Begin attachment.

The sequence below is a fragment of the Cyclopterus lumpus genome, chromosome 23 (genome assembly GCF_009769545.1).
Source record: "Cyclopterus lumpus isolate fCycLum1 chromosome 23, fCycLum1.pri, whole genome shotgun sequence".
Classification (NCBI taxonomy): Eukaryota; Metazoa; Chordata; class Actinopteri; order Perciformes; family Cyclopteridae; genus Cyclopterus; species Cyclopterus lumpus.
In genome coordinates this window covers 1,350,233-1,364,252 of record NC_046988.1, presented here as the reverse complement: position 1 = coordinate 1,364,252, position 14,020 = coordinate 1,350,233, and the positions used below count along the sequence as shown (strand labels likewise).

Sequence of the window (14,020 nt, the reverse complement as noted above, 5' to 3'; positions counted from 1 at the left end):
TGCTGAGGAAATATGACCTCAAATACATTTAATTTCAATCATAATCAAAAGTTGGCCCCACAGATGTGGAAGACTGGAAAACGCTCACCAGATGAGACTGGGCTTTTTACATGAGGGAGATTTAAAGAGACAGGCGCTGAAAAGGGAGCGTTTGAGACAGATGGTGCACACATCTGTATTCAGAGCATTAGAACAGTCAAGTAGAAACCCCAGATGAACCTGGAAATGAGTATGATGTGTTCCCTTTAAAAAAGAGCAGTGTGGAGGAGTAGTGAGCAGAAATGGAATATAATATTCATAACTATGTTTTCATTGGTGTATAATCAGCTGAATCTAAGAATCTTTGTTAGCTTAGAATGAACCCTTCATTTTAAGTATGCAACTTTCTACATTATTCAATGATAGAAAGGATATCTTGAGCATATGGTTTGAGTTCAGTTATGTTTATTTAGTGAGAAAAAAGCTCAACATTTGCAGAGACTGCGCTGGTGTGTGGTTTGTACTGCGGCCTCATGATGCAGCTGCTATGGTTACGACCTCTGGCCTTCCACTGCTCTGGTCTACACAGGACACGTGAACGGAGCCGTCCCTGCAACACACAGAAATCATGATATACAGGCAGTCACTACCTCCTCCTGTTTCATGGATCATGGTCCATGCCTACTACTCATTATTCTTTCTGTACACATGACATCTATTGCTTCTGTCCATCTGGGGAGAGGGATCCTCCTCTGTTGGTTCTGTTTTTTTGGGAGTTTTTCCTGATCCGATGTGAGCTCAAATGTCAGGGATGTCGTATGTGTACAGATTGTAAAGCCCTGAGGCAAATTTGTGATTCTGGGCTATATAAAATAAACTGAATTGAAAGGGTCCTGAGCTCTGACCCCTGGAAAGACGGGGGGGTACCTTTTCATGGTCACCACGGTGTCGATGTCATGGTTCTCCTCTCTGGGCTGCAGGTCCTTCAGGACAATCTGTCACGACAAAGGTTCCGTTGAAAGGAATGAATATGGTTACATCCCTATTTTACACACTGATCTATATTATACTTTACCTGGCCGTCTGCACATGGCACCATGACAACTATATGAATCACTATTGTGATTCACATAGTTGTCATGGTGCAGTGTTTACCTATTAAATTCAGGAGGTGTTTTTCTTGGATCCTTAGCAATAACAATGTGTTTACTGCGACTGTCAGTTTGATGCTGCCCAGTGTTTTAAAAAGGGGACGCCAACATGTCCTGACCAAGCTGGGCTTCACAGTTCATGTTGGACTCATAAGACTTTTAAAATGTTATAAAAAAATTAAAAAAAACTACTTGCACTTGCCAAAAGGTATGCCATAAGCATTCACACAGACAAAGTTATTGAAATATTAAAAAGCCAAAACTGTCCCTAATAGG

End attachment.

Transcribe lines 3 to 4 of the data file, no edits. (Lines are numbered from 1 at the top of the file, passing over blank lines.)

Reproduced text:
Classification (NCBI taxonomy): Eukaryota; Metazoa; Chordata; class Actinopteri; order Perciformes; family Cyclopteridae; genus Cyclopterus; species Cyclopterus lumpus.
In genome coordinates this window covers 1,350,233-1,364,252 of record NC_046988.1, presented here as the reverse complement: position 1 = coordinate 1,364,252, position 14,020 = coordinate 1,350,233, and the positions used below count along the sequence as shown (strand labels likewise).